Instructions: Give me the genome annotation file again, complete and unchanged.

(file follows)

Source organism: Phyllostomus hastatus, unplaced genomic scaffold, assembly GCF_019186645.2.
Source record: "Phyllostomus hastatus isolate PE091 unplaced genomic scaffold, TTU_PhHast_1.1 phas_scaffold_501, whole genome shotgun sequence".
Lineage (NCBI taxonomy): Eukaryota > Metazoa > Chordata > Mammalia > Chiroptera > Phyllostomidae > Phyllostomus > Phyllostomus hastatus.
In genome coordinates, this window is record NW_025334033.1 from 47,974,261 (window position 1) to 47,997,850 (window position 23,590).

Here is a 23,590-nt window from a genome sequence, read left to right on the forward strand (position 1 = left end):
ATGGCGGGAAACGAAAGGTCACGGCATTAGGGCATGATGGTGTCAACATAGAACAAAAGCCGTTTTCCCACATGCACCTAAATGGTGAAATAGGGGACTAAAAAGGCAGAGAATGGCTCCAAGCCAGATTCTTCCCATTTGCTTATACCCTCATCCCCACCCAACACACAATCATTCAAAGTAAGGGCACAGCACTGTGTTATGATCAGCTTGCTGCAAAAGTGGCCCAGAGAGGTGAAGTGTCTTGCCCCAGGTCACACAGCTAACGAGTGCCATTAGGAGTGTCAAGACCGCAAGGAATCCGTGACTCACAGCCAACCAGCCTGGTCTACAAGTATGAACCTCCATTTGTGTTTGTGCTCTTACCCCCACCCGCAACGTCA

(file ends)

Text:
Source organism: Phyllostomus hastatus, unplaced genomic scaffold, assembly GCF_019186645.2.
Source record: "Phyllostomus hastatus isolate PE091 unplaced genomic scaffold, TTU_PhHast_1.1 phas_scaffold_501, whole genome shotgun sequence".
Lineage (NCBI taxonomy): Eukaryota > Metazoa > Chordata > Mammalia > Chiroptera > Phyllostomidae > Phyllostomus > Phyllostomus hastatus.
In genome coordinates, this window is record NW_025334033.1 from 47,974,261 (window position 1) to 47,997,850 (window position 23,590).

Here is a 23,590-nt window from a genome sequence, read left to right on the forward strand (position 1 = left end):
ATGGCGGGAAACGAAAGGTCACGGCATTAGGGCATGATGGTGTCAACATAGAACAAAAGCCGTTTTCCCACATGCACCTAAATGGTGAAATAGGGGACTAAAAAGGCAGAGAATGGCTCCAAGCCAGATTCTTCCCATTTGCTTATACCCTCATCCCCACCCAACACACAATCATTCAAAGTAAGGGCACAGCACTGTGTTATGATCAGCTTGCTGCAAAAGTGGCCCAGAGAGGTGAAGTGTCTTGCCCCAGGTCACACAGCTAACGAGTGCCATTAGGAGTGTCAAGACCGCAAGGAATCCGTGACTCACAGCCAACCAGCCTGGTCTACAAGTATGAACCTCCATTTGTGTTTGTGCTCTTACCCCCACCCGCAACGTCA